It’s already been a week since I stood in front of a group of teens. Correction, 3 groups of +/- 60 teens. In this last week I barely had the time to reflect what that day meant. I’m on a constant high for a couple of months now. My pain level has lowered significantly to “acceptable” while my energy level skyrocketed with every new possibility on my path. I even managed to pass for my driver’s license after 3,5 years of no driving.
The only way for me to reflect all this, is to write. It’s my zen to settle down and to accept all that is coming on my path. To read my own thoughts and to remember the past. Sit still and realize:
This is my life!
In December 2012 I left my psychologists office after a therapy session for the last time. I was red-hot, blazing and waddling on my two crutches to wait on my ride home. My therapist had asked me what I wanted to do with my future. I honestly didn’t know yet. Seven moths prior I laid in a hospital bed not knowing what had happened to me and now I had to tell what my future would bring. All I knew, was where I came from and that I had a long long road to go. I was scared. I was determined. And I knew people where surprised how far I already had managed to come in such short time. I also knew I had a lot more in me that I needed to “let out.” So my reply “I want to become a speaker. Inspire people to rise above themselves.” It was maybe a bit early to start at such a level but I didn’t get the reply I hoped for or deserved either. After multiple physical therapist and nurses had told me how they admired my will and strength, my psychologist thought differently. As a cancer survivor he might have known something that I didn’t or maybe he wanted to motivate me or maybe he just didn’t believe in me like I did. His reply “Why? What did you achieve? You haven’t succeeded in anything yet.”
Back then, these words hit hard. Now I look back and see them as motivation. I realized there and then that I had to rise higher above myself and anybody else to reach the goal I had just set in his office. This is where the settings in my head shifted. Not one moment did I think I was going to proof him wrong. I was going to proof myself right. He had made a crucial point.
January 2013 I had a severe depression hanging over my mood. I found myself crying on the floor of my shower with such a heavy heart that it scared me. I had a tremendous and beautiful December month behind me. Back to work for the first time since the accident, selling fireworks, seeing friends all jolly and hugging every single one of them. Christmas spend between friends was the best Christmas-y feeling I ever had. I was alive and I realized it between all these wonderful people who embraced me back into their lives. But then came January. The emptiness after all the festivities gave my feelings all the space to take control and I lost myself in my sorrows.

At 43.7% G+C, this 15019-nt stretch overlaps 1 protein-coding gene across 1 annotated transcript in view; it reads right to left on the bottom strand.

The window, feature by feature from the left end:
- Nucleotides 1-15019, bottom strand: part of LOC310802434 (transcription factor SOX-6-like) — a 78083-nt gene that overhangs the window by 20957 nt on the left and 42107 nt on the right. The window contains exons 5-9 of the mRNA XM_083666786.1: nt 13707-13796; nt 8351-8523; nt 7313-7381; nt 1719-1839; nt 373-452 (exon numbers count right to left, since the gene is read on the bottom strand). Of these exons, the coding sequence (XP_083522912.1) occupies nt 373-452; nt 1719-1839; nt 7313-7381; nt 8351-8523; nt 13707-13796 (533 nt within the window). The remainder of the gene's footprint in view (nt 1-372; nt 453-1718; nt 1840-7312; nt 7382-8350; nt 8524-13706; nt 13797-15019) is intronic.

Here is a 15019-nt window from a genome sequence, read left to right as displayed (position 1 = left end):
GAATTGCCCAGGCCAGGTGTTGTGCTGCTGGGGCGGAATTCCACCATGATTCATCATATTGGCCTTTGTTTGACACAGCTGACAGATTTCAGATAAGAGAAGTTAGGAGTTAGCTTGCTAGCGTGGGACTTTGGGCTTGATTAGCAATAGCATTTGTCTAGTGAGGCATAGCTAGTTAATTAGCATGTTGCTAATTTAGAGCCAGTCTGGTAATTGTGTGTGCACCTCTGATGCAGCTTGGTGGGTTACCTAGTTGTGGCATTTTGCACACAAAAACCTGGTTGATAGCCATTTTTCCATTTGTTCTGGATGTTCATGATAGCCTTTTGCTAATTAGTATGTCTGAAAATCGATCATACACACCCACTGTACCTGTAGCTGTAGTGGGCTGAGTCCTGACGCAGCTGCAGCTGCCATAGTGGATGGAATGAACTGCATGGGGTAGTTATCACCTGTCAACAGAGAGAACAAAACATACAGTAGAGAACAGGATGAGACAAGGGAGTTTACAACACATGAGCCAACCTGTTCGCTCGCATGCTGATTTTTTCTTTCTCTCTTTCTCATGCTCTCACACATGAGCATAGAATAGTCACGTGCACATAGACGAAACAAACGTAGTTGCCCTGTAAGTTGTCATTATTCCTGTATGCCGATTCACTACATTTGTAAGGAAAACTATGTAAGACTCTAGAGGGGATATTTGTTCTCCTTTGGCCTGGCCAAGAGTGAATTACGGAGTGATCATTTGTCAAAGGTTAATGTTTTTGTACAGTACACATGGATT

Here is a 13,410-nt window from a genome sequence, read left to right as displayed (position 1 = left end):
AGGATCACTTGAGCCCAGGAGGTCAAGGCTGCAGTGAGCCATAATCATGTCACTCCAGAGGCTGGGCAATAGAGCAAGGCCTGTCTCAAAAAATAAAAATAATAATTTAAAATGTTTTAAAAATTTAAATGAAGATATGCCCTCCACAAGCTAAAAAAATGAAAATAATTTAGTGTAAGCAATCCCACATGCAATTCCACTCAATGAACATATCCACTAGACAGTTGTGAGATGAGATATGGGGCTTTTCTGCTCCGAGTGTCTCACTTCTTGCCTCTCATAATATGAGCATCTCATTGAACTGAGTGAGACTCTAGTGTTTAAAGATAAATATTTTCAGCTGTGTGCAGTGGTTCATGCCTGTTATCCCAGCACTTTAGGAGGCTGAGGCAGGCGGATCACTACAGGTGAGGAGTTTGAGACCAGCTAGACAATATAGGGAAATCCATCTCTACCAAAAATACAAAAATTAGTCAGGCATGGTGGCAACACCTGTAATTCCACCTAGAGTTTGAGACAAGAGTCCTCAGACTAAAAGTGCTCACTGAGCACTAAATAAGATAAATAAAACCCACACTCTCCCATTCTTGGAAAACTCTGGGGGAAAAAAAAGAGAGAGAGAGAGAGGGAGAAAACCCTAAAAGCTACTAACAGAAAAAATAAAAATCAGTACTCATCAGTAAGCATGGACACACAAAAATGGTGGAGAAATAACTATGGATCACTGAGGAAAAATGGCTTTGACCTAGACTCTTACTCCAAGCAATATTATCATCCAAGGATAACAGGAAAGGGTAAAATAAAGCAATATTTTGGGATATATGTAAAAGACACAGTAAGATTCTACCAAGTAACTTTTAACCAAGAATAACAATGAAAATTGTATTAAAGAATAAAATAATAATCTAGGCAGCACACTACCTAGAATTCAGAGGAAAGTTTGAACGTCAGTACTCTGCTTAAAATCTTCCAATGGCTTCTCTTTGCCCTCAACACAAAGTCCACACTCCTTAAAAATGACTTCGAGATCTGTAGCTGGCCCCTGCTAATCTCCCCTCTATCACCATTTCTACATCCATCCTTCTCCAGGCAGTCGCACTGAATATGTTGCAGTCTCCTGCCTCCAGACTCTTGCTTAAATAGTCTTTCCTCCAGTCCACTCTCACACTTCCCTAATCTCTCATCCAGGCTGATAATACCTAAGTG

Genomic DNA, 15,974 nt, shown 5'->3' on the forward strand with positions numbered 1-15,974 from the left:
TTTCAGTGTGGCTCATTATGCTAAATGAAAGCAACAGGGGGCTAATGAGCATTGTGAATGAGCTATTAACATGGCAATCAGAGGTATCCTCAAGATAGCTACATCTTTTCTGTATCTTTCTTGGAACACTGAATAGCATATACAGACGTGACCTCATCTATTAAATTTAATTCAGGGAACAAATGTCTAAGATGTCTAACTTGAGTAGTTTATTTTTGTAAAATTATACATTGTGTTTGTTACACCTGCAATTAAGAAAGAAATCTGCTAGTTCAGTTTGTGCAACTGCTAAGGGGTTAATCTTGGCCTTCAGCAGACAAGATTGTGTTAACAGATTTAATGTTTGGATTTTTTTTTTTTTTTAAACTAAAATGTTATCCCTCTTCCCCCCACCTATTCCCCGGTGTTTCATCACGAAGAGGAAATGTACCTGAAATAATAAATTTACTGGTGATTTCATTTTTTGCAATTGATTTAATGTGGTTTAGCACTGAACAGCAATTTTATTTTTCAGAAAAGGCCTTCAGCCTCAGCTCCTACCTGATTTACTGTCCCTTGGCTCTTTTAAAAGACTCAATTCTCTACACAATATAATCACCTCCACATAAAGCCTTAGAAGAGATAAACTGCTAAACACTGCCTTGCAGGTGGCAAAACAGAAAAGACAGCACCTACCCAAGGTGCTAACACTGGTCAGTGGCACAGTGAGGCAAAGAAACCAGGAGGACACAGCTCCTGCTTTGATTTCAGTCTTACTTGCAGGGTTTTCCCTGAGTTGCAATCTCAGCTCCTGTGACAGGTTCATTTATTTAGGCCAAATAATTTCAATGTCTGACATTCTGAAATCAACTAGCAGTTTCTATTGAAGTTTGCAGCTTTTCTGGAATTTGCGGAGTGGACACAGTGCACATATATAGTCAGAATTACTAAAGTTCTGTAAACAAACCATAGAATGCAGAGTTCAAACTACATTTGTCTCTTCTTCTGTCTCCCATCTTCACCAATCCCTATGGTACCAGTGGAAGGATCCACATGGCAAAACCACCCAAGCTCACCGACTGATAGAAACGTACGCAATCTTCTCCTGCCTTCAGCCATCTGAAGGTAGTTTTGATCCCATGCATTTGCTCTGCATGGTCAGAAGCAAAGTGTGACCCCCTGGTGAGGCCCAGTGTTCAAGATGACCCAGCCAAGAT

Picking myself up from that bathroom floor took more guts and strength than everything I had done before. Again. Debbie wasn’t there anymore. I had to do it by myself. All the physical pain from the month before, that I’d bitten through, had dried up my strength and had made me so weak I could only fight with my head. If there was one thing I am scared for, it’s to be weak. To not be able to help myself. To help others. Being mentally despaired is much worse than not being able to control your physical body. When your mind works against you, you lose control over your whole life.
I picked myself up to never let myself down to that ground again (except the two times I tripped over my own feet.) I found my strength in the disbelieve of my psychologist. How was I going to proof my worth lying on the ground? I found determination in the voices of my physical therapist(s.) Who I had to proof right for giving me so much of their knowledge and patience. I found faith in my friends who showed me I was loved and welcome in their lives. How was I able to ever love them back if I kept doubting if I deserved any love at all? Here I began with recycle life.
I stood in front of three groups with 60 first-year students. These young teens were just starting a new chapter in their lives. The Nilda Pinto SBO gave me the chance to encourage them to grab the chance they were getting. I got the chance to tell them to forgive themselves, accept themselves, and take responsibility for their actions. For their island, their world. Our future. I got the chance to redeem myself on my way to the man I want to become. Opening Levi Silvanie show, getting the cover on GO WEEKLY, winning JCI IOBA Aspiring Young Creative Entrepreneur Award, it doesn’t mean anything if I can’t use it to empower the ones around me. I can’t fill my pockets and leave others hungry behind. It is however a step closer to where I want to get. I’m aiming to open hearts and set smiles. I see all those kids and their teachers got to me as I got to them. I am the man who got up from that bathroom floor and I wasn’t to proud to tell them about it. But I told them how I changed my settings.
To all present that Monday August 10 2015, you are the beginning of (again) a new change.
Change your personal settings and inspire! Everyday. Again and again.
Choose to let go of what’s not meant to be, become who you want to be!
Music of Choice: Sheryl Crow – Run, Baby, Run
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